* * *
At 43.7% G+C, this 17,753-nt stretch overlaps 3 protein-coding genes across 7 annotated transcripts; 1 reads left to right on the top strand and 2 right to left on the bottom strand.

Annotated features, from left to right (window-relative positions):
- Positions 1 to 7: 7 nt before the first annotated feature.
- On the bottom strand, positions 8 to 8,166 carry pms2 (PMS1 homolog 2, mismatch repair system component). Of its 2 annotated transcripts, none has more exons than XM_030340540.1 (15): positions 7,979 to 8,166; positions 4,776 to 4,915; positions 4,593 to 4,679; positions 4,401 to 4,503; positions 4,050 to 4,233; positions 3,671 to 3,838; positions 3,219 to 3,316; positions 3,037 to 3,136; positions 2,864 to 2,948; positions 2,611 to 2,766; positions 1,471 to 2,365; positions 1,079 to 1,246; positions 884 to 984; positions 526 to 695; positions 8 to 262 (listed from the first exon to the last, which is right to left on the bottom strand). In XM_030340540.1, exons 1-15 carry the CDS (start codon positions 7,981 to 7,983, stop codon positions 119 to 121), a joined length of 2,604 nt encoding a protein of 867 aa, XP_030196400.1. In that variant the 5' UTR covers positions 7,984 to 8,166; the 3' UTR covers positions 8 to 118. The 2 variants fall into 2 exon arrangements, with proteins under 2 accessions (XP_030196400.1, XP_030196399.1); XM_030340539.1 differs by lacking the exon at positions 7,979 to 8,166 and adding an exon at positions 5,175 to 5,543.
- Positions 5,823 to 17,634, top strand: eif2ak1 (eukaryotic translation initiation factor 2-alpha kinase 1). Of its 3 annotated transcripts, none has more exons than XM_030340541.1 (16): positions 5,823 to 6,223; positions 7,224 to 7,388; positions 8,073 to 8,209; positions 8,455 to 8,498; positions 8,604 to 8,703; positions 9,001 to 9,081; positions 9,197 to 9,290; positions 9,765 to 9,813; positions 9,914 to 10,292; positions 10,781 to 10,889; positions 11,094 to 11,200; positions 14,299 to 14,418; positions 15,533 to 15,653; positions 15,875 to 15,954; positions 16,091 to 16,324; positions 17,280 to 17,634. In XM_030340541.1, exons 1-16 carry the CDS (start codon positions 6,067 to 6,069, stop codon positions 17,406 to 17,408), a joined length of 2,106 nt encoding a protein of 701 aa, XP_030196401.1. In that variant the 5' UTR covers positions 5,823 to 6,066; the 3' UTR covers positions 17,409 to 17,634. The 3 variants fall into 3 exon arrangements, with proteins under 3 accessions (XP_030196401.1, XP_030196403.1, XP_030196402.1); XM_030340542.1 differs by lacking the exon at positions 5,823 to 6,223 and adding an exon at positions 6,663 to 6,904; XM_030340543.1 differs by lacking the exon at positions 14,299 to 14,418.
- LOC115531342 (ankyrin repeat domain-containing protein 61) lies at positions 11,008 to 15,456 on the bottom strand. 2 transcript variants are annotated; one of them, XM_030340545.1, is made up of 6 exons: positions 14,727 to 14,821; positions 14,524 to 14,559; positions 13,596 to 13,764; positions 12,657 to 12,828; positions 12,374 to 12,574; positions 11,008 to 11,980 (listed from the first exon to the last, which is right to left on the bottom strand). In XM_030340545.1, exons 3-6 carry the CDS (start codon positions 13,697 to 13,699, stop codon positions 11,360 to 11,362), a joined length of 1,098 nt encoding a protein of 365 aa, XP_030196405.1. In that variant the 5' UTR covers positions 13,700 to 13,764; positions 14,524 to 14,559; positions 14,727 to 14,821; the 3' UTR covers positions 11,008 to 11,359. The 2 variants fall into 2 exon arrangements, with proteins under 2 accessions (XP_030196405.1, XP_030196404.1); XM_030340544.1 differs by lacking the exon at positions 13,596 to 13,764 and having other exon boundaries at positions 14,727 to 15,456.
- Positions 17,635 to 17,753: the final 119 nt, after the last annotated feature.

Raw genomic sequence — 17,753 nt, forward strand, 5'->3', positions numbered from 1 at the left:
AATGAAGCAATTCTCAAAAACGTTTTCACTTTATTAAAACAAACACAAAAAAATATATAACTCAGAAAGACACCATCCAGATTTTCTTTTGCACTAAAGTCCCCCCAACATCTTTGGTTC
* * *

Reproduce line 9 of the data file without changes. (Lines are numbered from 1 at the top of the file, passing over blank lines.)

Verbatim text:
AATGAAGCAATTCTCAAAAACGTTTTCACTTTATTAAAACAAACACAAAAAAATATATAACTCAGAAAGACACCATCCAGATTTTCTTTTGCACTAAAGTCCCCCCAACATCTTTGGTTC